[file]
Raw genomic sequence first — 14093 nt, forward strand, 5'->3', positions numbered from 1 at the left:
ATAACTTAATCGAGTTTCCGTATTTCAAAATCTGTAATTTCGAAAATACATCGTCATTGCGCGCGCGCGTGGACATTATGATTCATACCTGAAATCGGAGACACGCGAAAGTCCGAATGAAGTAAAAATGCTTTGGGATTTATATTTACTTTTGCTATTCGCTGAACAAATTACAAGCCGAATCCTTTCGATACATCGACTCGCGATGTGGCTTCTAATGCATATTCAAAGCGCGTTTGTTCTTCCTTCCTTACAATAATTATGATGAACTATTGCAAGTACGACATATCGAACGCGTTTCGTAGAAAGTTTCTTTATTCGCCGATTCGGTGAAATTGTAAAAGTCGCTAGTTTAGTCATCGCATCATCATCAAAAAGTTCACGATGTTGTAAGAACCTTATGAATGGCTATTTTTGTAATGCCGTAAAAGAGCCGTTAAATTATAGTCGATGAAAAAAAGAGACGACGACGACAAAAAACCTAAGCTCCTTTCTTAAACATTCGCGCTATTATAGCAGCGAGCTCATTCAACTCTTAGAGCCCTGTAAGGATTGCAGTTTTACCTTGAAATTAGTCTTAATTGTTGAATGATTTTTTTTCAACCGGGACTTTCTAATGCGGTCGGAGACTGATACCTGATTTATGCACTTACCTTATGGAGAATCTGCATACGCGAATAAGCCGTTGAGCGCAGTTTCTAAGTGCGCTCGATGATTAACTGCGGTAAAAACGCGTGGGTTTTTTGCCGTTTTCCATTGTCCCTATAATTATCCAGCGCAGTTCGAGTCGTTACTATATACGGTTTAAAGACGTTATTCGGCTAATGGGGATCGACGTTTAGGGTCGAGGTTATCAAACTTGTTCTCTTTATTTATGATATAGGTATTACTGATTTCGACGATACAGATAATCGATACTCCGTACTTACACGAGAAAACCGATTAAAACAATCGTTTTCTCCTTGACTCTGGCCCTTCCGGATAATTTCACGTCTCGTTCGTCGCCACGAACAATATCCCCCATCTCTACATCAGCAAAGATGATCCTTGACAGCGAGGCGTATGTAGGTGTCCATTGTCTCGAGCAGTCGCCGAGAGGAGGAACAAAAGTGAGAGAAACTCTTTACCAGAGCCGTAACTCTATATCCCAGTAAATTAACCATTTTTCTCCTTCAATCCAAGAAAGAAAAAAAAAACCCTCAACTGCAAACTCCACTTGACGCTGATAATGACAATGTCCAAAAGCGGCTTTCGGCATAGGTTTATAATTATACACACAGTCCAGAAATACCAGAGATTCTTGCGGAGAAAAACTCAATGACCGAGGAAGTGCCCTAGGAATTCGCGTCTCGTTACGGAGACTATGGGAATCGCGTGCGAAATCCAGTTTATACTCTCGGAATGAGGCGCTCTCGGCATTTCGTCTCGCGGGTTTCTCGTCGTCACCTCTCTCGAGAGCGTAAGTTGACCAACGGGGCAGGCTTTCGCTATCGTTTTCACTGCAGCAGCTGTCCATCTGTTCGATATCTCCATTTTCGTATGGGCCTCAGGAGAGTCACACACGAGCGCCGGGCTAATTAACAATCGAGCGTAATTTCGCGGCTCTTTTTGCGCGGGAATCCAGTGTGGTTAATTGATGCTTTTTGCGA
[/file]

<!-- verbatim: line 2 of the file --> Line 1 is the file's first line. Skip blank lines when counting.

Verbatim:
ATAACTTAATCGAGTTTCCGTATTTCAAAATCTGTAATTTCGAAAATACATCGTCATTGCGCGCGCGCGTGGACATTATGATTCATACCTGAAATCGGAGACACGCGAAAGTCCGAATGAAGTAAAAATGCTTTGGGATTTATATTTACTTTTGCTATTCGCTGAACAAATTACAAGCCGAATCCTTTCGATACATCGACTCGCGATGTGGCTTCTAATGCATATTCAAAGCGCGTTTGTTCTTCCTTCCTTACAATAATTATGATGAACTATTGCAAGTACGACATATCGAACGCGTTTCGTAGAAAGTTTCTTTATTCGCCGATTCGGTGAAATTGTAAAAGTCGCTAGTTTAGTCATCGCATCATCATCAAAAAGTTCACGATGTTGTAAGAACCTTATGAATGGCTATTTTTGTAATGCCGTAAAAGAGCCGTTAAATTATAGTCGATGAAAAAAAGAGACGACGACGACAAAAAACCTAAGCTCCTTTCTTAAACATTCGCGCTATTATAGCAGCGAGCTCATTCAACTCTTAGAGCCCTGTAAGGATTGCAGTTTTACCTTGAAATTAGTCTTAATTGTTGAATGATTTTTTTTCAACCGGGACTTTCTAATGCGGTCGGAGACTGATACCTGATTTATGCACTTACCTTATGGAGAATCTGCATACGCGAATAAGCCGTTGAGCGCAGTTTCTAAGTGCGCTCGATGATTAACTGCGGTAAAAACGCGTGGGTTTTTTGCCGTTTTCCATTGTCCCTATAATTATCCAGCGCAGTTCGAGTCGTTACTATATACGGTTTAAAGACGTTATTCGGCTAATGGGGATCGACGTTTAGGGTCGAGGTTATCAAACTTGTTCTCTTTATTTATGATATAGGTATTACTGATTTCGACGATACAGATAATCGATACTCCGTACTTACACGAGAAAACCGATTAAAACAATCGTTTTCTCCTTGACTCTGGCCCTTCCGGATAATTTCACGTCTCGTTCGTCGCCACGAACAATATCCCCCATCTCTACATCAGCAAAGATGATCCTTGACAGCGAGGCGTATGTAGGTGTCCATTGTCTCGAGCAGTCGCCGAGAGGAGGAACAAAAGTGAGAGAAACTCTTTACCAGAGCCGTAACTCTATATCCCAGTAAATTAACCATTTTTCTCCTTCAATCCAAGAAAGAAAAAAAAAACCCTCAACTGCAAACTCCACTTGACGCTGATAATGACAATGTCCAAAAGCGGCTTTCGGCATAGGTTTATAATTATACACACAGTCCAGAAATACCAGAGATTCTTGCGGAGAAAAACTCAATGACCGAGGAAGTGCCCTAGGAATTCGCGTCTCGTTACGGAGACTATGGGAATCGCGTGCGAAATCCAGTTTATACTCTCGGAATGAGGCGCTCTCGGCATTTCGTCTCGCGGGTTTCTCGTCGTCACCTCTCTCGAGAGCGTAAGTTGACCAACGGGGCAGGCTTTCGCTATCGTTTTCACTGCAGCAGCTGTCCATCTGTTCGATATCTCCATTTTCGTATGGGCCTCAGGAGAGTCACACACGAGCGCCGGGCTAATTAACAATCGAGCGTAATTTCGCGGCTCTTTTTGCGCGGGAATCCAGTGTGGTTAATTGATGCTTTTTGCGA